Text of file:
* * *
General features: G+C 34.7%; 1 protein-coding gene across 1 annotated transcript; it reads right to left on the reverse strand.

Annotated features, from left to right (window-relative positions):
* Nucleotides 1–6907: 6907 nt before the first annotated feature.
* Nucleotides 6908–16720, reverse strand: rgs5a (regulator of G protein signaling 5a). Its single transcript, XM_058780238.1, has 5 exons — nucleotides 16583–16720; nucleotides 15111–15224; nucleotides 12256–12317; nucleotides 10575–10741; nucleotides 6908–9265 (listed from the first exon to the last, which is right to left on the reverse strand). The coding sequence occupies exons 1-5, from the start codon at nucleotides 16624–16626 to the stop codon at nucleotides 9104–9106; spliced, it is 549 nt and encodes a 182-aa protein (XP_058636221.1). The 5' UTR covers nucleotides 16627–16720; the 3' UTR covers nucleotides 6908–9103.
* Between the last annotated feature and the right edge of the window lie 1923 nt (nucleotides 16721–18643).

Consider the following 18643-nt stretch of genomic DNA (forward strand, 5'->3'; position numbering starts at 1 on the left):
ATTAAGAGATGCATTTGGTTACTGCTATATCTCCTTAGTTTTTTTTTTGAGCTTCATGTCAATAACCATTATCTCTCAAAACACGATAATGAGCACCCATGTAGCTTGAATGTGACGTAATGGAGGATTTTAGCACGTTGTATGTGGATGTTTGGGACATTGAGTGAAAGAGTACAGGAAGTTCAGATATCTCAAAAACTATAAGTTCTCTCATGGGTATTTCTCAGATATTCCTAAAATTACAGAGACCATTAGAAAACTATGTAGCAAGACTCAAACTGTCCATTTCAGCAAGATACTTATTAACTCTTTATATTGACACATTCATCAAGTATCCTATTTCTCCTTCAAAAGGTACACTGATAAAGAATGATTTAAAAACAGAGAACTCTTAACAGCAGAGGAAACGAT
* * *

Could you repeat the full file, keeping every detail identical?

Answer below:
General features: G+C 34.7%; 1 protein-coding gene across 1 annotated transcript; it reads right to left on the reverse strand.

Annotated features, from left to right (window-relative positions):
* Nucleotides 1–6907: 6907 nt before the first annotated feature.
* Nucleotides 6908–16720, reverse strand: rgs5a (regulator of G protein signaling 5a). Its single transcript, XM_058780238.1, has 5 exons — nucleotides 16583–16720; nucleotides 15111–15224; nucleotides 12256–12317; nucleotides 10575–10741; nucleotides 6908–9265 (listed from the first exon to the last, which is right to left on the reverse strand). The coding sequence occupies exons 1-5, from the start codon at nucleotides 16624–16626 to the stop codon at nucleotides 9104–9106; spliced, it is 549 nt and encodes a 182-aa protein (XP_058636221.1). The 5' UTR covers nucleotides 16627–16720; the 3' UTR covers nucleotides 6908–9103.
* Between the last annotated feature and the right edge of the window lie 1923 nt (nucleotides 16721–18643).

Consider the following 18643-nt stretch of genomic DNA (forward strand, 5'->3'; position numbering starts at 1 on the left):
ATTAAGAGATGCATTTGGTTACTGCTATATCTCCTTAGTTTTTTTTTTGAGCTTCATGTCAATAACCATTATCTCTCAAAACACGATAATGAGCACCCATGTAGCTTGAATGTGACGTAATGGAGGATTTTAGCACGTTGTATGTGGATGTTTGGGACATTGAGTGAAAGAGTACAGGAAGTTCAGATATCTCAAAAACTATAAGTTCTCTCATGGGTATTTCTCAGATATTCCTAAAATTACAGAGACCATTAGAAAACTATGTAGCAAGACTCAAACTGTCCATTTCAGCAAGATACTTATTAACTCTTTATATTGACACATTCATCAAGTATCCTATTTCTCCTTCAAAAGGTACACTGATAAAGAATGATTTAAAAACAGAGAACTCTTAACAGCAGAGGAAACGAT